It's late Tuesday afternoon, and Charles MacDonald, wearing a baseball cap, T-shirt and jeans, is hunched over the bar at Z Cuisine, tasting a fleet of Infinite Monkey Theorem wines, which are lined up like dominoes behind a charcuterie plate. "I hope you're hungry," he says, sliding over the platter of cheeses, marinated olives, country pâté, chutneys and pickled cornichons. The guy clearly knows his way to a girl's stomach.
MacDonald takes a swig from his glass of Infinite Monkey syrah, one of the wines he's pouring at an upcoming tasting, leans back and starts talking. "I'm a poor boy from a small mountain town," says the 29-year-old chef de cuisine. Originally from Leadville, MacDonald moved around Colorado before heading off to school in Arizona in 2000. "I thought I wanted to be the shark in a suit -- and that college was the way to get there." He stuck it out for two years before returning to the Rocky Mountains, where he managed a retail clothing store in Breckenridge -- a horrible gig that forced him to re-evaluate his future. "I seriously hated that job -- couldn't stand it -- so I started looking around to see what else I could do with my life," he says.
While sailing around the Caribbean, he met the cruise's on-board chef, a guy who inspired MacDonald to consider a career in food arts. "I got home, started researching cooking and got in touch with the head culinary instructor of Colorado Mountain College, who told me I didn't know enough to get in, but set me up with a private chef gig at Blue Valley Ranch, just outside Kremmling," recalls MacDonald. "I didn't know dick about cooking, but the chef at the ranch took me under his wing and taught me how to make stock, mirepoix, crème Anglaise, and he taught me all about knives."
The instruction paid off, and MacDonald was soon accepted as a student at Colorado Mountain College in Keystone, a three-year European-style apprenticeship program, funded by Vail Resorts, that gives its culinary scholars the opportunity to rotate through several different Keystone-based, Vail Resorts-owned restaurants. "It's a great, albeit underrepresented, program, where you don't just graduate with book knowledge, but with 6,000 hours of on-the-job experience," explains MacDonald, who'd worked in a half-dozen restaurants by the time he was done.
And then, says MacDonald, "I got a wild hair up my ass." Or, rather, a wild desire to reach for the stars: "I knew there was something else out there, and I was bound and determined to work for a Michelin star restaurant, so I started reaching out to restaurants in Northern California, and Cyrus, an amazing restaurant in Healdsburg, responded." The plan was to stage for a single night, but at the end of service, he was offered a job working the meat station, so he bolted back to Colorado, packed up his stuff, grabbed his wife and hauled ass back to California, where he worked in the Cyrus kitchen until the state's economy made it too expensive to stay and the hours became too much to bear. "To see food performed at that level was amazing and spectacular," he remembers, "but I realized that I had to give up everything else, that working there had to be my one and only focus -- plus, the economy was killing us."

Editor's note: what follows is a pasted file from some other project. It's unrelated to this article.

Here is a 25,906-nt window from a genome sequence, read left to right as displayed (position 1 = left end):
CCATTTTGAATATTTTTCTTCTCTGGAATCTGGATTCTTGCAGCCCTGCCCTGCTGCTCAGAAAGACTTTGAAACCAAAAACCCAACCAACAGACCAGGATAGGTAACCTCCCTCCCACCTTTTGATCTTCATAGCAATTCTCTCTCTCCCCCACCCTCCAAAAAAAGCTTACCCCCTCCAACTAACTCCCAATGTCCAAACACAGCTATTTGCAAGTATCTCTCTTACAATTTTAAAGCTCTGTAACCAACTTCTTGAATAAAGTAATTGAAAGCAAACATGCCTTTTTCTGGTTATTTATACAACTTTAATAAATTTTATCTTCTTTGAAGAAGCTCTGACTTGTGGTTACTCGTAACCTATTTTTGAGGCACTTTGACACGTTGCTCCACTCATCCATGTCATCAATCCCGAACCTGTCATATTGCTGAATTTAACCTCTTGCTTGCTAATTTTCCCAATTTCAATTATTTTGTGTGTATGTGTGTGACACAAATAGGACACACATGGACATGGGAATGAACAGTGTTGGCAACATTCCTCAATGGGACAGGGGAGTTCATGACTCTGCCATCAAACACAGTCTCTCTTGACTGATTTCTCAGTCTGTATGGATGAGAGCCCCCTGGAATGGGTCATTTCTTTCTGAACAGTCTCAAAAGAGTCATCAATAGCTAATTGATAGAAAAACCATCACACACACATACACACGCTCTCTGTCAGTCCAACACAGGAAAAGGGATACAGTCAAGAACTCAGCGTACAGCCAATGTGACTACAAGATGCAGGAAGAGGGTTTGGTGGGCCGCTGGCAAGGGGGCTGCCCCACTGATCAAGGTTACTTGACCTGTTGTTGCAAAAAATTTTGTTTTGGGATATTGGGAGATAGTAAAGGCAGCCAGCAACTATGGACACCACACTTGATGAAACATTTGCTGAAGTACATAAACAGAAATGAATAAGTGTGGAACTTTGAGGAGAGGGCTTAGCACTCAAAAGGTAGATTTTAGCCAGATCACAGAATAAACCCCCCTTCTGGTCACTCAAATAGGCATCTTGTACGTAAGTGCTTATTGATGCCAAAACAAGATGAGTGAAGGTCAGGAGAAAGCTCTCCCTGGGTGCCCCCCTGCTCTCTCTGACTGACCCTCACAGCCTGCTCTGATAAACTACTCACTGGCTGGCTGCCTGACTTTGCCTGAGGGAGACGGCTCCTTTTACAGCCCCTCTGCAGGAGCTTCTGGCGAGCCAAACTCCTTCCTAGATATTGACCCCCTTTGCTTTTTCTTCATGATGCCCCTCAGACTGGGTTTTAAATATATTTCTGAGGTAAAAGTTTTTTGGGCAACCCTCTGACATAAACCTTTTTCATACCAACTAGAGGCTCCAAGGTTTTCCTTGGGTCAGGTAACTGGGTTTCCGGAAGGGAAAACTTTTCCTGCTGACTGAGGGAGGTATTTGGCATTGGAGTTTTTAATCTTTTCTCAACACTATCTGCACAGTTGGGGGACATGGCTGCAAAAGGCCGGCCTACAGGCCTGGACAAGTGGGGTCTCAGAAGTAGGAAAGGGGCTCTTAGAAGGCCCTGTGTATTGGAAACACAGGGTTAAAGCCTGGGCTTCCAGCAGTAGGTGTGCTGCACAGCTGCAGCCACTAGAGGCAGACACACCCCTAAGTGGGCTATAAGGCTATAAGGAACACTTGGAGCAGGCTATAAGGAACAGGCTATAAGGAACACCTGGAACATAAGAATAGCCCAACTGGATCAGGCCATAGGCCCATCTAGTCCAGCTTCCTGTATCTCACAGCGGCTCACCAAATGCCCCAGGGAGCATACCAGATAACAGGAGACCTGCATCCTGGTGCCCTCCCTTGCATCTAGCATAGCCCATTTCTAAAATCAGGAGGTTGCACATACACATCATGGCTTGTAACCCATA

He and his wife moved East, to Vermont, where they stayed for one "depressing winter" before MacDonald finally said, "Fuck it, let's go back to Colorado." It was in Denver, while scouring Craigslist, that MacDonald spotted an ad from Z Cuisine. "They were hiring for a chef tournant, and I'd heard awesome things about the restaurant, so I drove over immediately in my jeans and shirt inside out to drop off a resumé," he says. He staged for a night, was hired as the sous chef -- not a tournant -- and a year later, took over the chef de cuisine position when former chef de cuisine Pete Ryan left to become the executive chef/instructor at Cook Street School of Culinary Arts.
Here's what MacDonald has to say about the challenges of the restaurant biz, his little white knife and his intolerance of egos.
Six words to describe your food: Balanced, seasoned, traditional, simple, fundamental and delicious.
Ten words to describe you: Humble, passionate, leader, principled, grumpy, respectful, devoted, husband, tired and genuine.
Culinary inspirations: Anyone who's slaying it. There are so many great cooks and chefs out there these days, and lots of them are taking food to the next level. Slay or be slayed, we say. And all the local farmers -- they're the true heroes of the restaurant industry and our modern food movement -- inspire me. Because of the demand for fresh and local ingredients these days, farmers are really stepping up their game by using good farm practice techniques, growing different and varied crops, and providing us with some unbelievable products.
Greatest accomplishment as a chef: I've been privileged to work in environments where I can teach and work with younger cooks -- our stages. Our profession is one of passion and tradition, and it's almost our duty to pass these things down to the new cooks entering the business. At one point in my career, a chef took the time to teach me all the things that he knew, and I owe it to him to keep spreading the knowledge. Outside of the kitchen, my greatest accomplishment is somehow keeping my amazing wife, Stacy, around for so long. She puts up with the crazy hours I work, the demanding overall lifestyle of being in the restaurant business, and she moved across the country so that I could work in certain restaurants. That girl deserves a medal.
Best recent food find: Coco Rouge shelling beans, available only in the summer and early fall. You don't see fresh beans too often, and I don't think people get too excited about beans or give them the credit they deserve. But, man, these beans were amazing.